The Microsoft-LinkedIn Deal and “The Nature of the Firm”
Microsoft announced last month that it will acquire LinkedIn for $26.2 billion, a 50% premium over the social networking service’s closing share price around that time.
Massive merger and acquisition (M&A) transactions like this are one reason why the largest US corporations expanded in the last two decades. Between 1994 and 2013, the gross revenues of Fortune 500 companies grew from 58% of nominal GDP to 73%.
Why are these firms growing so fast? Nobel laureate Ronald Coase’s 1937 essay, “The Nature of the Firm,” gives a hint at the classical reasoning behind this trend, but acquisitions like the Microsoft-LinkedIn deal may not be rational according to its framework.
If supply and demand efficiently directs resources, independent contractors and one-off sales should organize economic activity, not firms, the private equivalent of planned economies. Coase writes, however, that there are disadvantages to using the market. Firms try to avoid transaction costs — the costs of learning the market price, negotiating with suppliers, and writing contracts — by controlling factors of production they would otherwise need to acquire from the market.
This applies most directly to the labor market. Consider how impractical it would be to negotiate a fee and hire a contract lawyer every time your boss asked you to do something. It is difficult, however, for your employers to predict everything they might ask of you in a long-term agreement, so they agree to pay you a salary to do whatever the firm needs, within agreed-upon limits. When buyers obtain control over factors of production in this way, they establish firms.
So Why Shouldn’t One Big Firm Do Everything?
Firms face increasing marginal costs of incorporating additional transactions into the firm relationship. At some point, firms will face diminishing returns to management or scale. A firm will take control over transactions until the marginal cost of doing so is equal to the marginal cost of performing the transaction with another firm or in the market.
Coase’s theory applies most directly to a firm buying one if its suppliers, but it also explains why conglomerates form. In the basic model, a firm acquires a supplier. The large firm cannot run the supplier’s business as efficiently, but if the transaction costs avoided are greater than the difference between the supplier’s cost of running itself and the large firm’s cost, it makes economic sense to purchase the supplier.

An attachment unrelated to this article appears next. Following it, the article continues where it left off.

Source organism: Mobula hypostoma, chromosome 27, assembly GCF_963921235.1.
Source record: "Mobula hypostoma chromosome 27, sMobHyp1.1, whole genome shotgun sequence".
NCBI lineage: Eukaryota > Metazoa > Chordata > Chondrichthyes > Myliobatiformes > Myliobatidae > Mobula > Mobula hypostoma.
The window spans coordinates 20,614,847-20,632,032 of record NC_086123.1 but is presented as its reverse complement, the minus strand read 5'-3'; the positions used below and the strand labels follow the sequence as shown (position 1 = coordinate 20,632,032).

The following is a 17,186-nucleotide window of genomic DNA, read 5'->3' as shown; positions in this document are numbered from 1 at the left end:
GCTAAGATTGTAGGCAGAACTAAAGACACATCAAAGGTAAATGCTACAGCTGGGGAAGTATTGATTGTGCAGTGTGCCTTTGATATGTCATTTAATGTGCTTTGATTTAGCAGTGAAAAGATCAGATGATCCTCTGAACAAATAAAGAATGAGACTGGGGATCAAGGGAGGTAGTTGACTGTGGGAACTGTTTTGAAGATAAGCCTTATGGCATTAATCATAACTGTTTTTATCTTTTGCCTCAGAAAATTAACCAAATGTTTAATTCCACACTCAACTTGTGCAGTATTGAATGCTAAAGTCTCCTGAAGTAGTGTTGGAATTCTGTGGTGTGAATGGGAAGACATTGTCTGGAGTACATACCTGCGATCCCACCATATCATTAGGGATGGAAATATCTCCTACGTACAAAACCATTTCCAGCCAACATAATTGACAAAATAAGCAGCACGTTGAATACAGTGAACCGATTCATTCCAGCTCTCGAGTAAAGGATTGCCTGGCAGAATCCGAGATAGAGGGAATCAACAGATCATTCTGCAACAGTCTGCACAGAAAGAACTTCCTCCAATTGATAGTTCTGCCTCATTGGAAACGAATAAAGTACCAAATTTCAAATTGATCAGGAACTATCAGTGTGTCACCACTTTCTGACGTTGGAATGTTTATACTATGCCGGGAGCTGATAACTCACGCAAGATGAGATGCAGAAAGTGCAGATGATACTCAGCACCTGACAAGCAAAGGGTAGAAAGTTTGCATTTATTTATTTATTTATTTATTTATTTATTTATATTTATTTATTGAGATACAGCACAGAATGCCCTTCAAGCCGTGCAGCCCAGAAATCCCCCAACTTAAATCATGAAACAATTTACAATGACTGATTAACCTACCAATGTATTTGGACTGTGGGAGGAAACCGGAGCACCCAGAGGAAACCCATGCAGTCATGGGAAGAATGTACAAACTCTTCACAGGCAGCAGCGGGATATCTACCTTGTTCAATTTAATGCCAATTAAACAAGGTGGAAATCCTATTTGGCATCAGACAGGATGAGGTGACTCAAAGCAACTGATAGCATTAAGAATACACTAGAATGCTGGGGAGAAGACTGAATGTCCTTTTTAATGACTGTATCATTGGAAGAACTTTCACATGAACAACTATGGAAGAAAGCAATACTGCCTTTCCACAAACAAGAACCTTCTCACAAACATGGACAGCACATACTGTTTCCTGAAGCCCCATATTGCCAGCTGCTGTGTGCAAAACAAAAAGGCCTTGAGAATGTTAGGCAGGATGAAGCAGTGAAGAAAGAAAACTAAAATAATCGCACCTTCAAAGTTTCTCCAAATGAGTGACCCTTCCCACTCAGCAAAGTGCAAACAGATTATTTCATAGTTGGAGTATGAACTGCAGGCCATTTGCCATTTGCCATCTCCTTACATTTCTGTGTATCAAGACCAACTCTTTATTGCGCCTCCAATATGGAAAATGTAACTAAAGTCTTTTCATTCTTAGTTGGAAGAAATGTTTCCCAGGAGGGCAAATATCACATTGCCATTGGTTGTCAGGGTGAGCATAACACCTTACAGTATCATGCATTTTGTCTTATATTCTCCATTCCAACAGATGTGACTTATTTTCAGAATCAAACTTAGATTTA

The LinkedIn acquisition does not strictly follow this framework because Microsoft and LinkedIn are in dissimilar industries. Though Microsoft may save on some transaction costs incurred when recruiting or advertising, LinkedIn does not build semiconductors or write code for Microsoft.
Coase was quick to point out that firms can participate in more than one industry. Like sharks, firms need to keep moving to survive. Only so much cash flow can be reinvested in the same thing. Increasing marginal costs lead firms to diversify or improve market penetration with new products. In Coase’s words, “There may be a point where it is less costly to organize the exchange transactions of a new product than to organize further exchange transactions of the old product.”
This explains why a conglomerate like Berkshire Hathaway expanded from textiles to a variety of holdings by acquiring undervalued companies. What Coase’s theory cannot explain is why the majority of mergers fail.
And Yet They Do
It is unlikely that so many firms would routinely underestimate the operating costs of acquired firms and overestimate the transaction costs avoided. Likewise, firms would have to be inept at identifying companies with growth potential for M&A deals to provide negative value on average. LinkedIn, only months removed from a poor revenue forecast and an $11 billion sell-off, may be an overpay.
“The Nature of the Firm” does not address the possibility of synergies, the hope of many mergers. Buyers often think they can provide capital, skills, oversight, or capabilities to make their new subsidiaries more profitable.
Statistically, they are wrong most of the time. The lessons from “The Nature of the Firm” are simple: Vertical integration and expanding into industries where high economic profits can be had are often rational. Banking on synergies to grow revenue or save on costs, on the other hand, is a gamble with poor odds.
LinkedIn is neither part of Microsoft’s supply chain, nor is it a firm with strong or even positive profit margins. It is not a competitor Microsoft can acquire to achieve market hegemony, as it has in the past. The acquisition of LinkedIn depends on synergies to succeed. Specifically, Microsoft needs to sell Office 365 to LinkedIn members, and use its new data on them to improve its other services.
These synergies may not materialize. Microsoft is no stranger to regrettable acquisitions, having written down $6.3 billion after acquiring aQuantive and $7.6 billion related to its Nokia acquisition.
LinkedIn might better mesh with Microsoft, but as with all mergers, the deck is stacked against it.
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All posts are the opinion of the author. As such, they should not be construed as investment advice, nor do the opinions expressed necessarily reflect the views of CFA Institute or the author’s employer.
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